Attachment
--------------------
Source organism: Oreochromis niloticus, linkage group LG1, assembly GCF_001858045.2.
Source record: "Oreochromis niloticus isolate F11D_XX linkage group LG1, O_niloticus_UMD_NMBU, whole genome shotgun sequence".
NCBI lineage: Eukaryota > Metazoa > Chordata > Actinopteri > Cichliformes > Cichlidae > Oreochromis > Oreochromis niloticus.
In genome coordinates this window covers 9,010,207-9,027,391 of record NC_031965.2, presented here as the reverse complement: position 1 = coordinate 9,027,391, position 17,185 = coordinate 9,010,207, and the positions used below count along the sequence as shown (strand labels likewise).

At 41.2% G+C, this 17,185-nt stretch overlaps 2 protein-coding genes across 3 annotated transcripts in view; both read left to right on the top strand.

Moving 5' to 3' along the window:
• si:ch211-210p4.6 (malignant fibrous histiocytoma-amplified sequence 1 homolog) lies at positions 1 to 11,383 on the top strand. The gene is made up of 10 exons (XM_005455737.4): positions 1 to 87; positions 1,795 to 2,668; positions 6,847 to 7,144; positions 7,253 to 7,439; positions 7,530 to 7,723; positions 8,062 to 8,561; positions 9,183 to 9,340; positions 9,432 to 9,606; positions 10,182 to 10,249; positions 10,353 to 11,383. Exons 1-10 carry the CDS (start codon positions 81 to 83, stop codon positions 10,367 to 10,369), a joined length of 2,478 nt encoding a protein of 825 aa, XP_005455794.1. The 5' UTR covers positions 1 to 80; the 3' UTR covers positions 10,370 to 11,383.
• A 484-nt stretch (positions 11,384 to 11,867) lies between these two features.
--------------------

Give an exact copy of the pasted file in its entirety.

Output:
Source organism: Oreochromis niloticus, linkage group LG1, assembly GCF_001858045.2.
Source record: "Oreochromis niloticus isolate F11D_XX linkage group LG1, O_niloticus_UMD_NMBU, whole genome shotgun sequence".
NCBI lineage: Eukaryota > Metazoa > Chordata > Actinopteri > Cichliformes > Cichlidae > Oreochromis > Oreochromis niloticus.
In genome coordinates this window covers 9,010,207-9,027,391 of record NC_031965.2, presented here as the reverse complement: position 1 = coordinate 9,027,391, position 17,185 = coordinate 9,010,207, and the positions used below count along the sequence as shown (strand labels likewise).

At 41.2% G+C, this 17,185-nt stretch overlaps 2 protein-coding genes across 3 annotated transcripts in view; both read left to right on the top strand.

Moving 5' to 3' along the window:
• si:ch211-210p4.6 (malignant fibrous histiocytoma-amplified sequence 1 homolog) lies at positions 1 to 11,383 on the top strand. The gene is made up of 10 exons (XM_005455737.4): positions 1 to 87; positions 1,795 to 2,668; positions 6,847 to 7,144; positions 7,253 to 7,439; positions 7,530 to 7,723; positions 8,062 to 8,561; positions 9,183 to 9,340; positions 9,432 to 9,606; positions 10,182 to 10,249; positions 10,353 to 11,383. Exons 1-10 carry the CDS (start codon positions 81 to 83, stop codon positions 10,367 to 10,369), a joined length of 2,478 nt encoding a protein of 825 aa, XP_005455794.1. The 5' UTR covers positions 1 to 80; the 3' UTR covers positions 10,370 to 11,383.
• A 484-nt stretch (positions 11,384 to 11,867) lies between these two features.